The Texas Center for Local Food, based in Elgin, Texas, was created in 2016 by small farmers and ranchers to strengthen the economic viability of Texas communities and family farms through making the local food system economically stronger. For more information, visit TexasLocalFood.org or contact Sue Beckwith at sueb@TexasLocalFood.org.

Data Points & Sources

Based on FY 2020 & FY 2019:

  • On average 12.4% of Texans receive SNAP every month (1.6 million families).
  • Each month over $400 million dollars in SNAP payments are made in Texas.
  • Tthe % of SNAP benefits redeemed at farmers’ markets is almost 0 (0.003%), ranking Texas 47th in the country.(including DC, 47th excluding DC)
  1. https://www.fns.usda.gov/pd/supplemental-nutrition-assistance-program-snap
  2. https://www.fns.usda.gov/snap/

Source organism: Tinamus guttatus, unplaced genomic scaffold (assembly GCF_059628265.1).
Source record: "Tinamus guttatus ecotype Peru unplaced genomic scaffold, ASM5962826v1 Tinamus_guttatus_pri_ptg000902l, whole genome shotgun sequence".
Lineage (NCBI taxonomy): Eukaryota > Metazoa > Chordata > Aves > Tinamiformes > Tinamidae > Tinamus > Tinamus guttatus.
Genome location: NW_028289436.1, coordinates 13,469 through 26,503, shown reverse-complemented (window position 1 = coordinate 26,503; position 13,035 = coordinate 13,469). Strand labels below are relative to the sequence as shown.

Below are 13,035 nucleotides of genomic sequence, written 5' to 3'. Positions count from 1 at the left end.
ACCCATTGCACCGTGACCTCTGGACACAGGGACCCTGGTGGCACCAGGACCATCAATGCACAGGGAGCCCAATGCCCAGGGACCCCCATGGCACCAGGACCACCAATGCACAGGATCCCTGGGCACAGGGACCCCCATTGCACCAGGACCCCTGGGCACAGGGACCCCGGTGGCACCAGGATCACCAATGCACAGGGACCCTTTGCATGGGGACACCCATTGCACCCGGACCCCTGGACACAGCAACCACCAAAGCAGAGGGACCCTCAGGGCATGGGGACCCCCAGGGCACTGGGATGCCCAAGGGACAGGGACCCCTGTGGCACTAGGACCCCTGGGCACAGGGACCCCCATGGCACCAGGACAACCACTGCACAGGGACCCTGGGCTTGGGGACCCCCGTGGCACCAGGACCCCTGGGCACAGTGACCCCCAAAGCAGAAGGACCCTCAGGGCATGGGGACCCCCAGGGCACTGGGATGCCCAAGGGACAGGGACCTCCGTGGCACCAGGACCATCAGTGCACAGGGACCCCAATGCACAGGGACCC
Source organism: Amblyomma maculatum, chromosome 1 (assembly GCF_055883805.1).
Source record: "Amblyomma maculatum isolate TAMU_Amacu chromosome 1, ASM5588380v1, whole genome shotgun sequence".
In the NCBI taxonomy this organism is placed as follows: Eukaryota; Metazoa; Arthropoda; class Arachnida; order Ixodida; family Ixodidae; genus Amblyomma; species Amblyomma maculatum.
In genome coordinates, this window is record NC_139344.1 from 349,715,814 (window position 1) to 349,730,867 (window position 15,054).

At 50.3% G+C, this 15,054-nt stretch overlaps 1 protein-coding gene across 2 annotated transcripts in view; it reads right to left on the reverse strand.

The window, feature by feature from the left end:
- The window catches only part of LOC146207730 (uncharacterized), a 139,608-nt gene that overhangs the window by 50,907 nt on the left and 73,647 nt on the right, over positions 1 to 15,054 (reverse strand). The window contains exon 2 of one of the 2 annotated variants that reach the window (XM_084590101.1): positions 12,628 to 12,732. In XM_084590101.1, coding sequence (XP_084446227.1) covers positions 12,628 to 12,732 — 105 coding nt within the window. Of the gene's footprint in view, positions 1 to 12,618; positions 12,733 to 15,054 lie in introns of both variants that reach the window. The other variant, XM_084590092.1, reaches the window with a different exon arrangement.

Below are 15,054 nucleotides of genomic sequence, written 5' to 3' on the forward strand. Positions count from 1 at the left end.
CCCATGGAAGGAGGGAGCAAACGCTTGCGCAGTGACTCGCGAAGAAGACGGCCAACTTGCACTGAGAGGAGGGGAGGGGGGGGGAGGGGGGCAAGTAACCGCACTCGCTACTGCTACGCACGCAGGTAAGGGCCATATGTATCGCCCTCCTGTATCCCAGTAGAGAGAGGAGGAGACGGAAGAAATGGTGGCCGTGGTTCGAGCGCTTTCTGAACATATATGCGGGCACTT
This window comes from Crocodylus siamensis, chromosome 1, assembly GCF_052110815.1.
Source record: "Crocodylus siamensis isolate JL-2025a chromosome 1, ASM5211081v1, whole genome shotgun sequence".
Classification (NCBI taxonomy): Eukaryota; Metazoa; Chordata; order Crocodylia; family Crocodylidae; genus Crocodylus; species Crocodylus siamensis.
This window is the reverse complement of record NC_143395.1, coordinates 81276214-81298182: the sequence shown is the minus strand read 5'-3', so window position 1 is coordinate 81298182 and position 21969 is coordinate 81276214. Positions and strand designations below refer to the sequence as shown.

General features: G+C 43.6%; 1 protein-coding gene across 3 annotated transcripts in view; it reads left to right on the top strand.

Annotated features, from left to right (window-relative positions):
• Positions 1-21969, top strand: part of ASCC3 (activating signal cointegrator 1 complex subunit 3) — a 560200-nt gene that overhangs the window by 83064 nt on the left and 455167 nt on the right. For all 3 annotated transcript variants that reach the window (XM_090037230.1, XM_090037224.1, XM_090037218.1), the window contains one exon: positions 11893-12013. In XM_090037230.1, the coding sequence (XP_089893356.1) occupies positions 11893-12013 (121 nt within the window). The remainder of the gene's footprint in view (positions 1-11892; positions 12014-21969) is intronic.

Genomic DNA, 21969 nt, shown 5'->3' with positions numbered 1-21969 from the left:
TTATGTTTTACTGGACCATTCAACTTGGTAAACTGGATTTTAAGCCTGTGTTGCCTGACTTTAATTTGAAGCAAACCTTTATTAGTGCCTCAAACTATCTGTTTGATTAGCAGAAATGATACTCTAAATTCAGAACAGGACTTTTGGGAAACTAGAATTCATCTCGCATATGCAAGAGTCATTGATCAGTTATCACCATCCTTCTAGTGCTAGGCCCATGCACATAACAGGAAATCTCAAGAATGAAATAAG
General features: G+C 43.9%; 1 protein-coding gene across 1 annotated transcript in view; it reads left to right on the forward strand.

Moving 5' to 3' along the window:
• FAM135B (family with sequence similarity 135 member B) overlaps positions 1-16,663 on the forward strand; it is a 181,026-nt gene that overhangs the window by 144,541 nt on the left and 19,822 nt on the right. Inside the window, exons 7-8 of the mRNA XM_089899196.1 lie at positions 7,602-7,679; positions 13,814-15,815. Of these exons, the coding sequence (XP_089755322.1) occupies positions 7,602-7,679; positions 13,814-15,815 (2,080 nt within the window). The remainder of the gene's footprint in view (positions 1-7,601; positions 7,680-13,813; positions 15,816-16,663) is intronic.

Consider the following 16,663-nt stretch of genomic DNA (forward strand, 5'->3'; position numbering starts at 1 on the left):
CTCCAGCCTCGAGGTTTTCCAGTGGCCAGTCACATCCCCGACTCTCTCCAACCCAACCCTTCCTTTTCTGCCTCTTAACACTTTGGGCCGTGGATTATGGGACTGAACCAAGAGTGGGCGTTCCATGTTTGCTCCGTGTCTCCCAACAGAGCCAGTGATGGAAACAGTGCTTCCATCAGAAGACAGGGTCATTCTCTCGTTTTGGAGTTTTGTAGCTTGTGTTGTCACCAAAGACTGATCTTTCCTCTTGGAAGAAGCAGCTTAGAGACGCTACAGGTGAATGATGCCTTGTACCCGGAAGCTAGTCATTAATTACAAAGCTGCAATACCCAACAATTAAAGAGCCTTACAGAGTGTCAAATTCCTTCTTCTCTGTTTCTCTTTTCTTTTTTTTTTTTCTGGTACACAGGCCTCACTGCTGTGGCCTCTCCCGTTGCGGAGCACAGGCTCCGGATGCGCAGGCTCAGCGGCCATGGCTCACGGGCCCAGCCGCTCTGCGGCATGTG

3. https://www.hhs.texas.gov/about-hhs/records-statistics/data-statistics/supplemental-nutritional-assistance-program-snap-statistics

 Sources

  • Family purchases food at a local farmers market. Credit (not required): Photo courtesy USDA SNAP-ED.  Digital images are free for non-commercial, non-profit use. They are provided by the USDA’s Food and Nutrition Service (FNS), Supplemental Nutrition Assistance Program.

Hello food system folks!
Do people tell you that you’re pleasant to work with, competent, and a dedicated worker?  If so, then one (1) of our four (4) open positions in Texas may be a good match for you. All are full-time.  Please share with others too!

We have three (3) positions to support farmers markets across Texas to increase sales of Texas-grown fruits and vegetables to SNAP shoppers. These farmers market support positions are all remote and will require travel within Texas. Texas residents and those willing to relocate to Texas are preferred; (no relocation costs are paid.)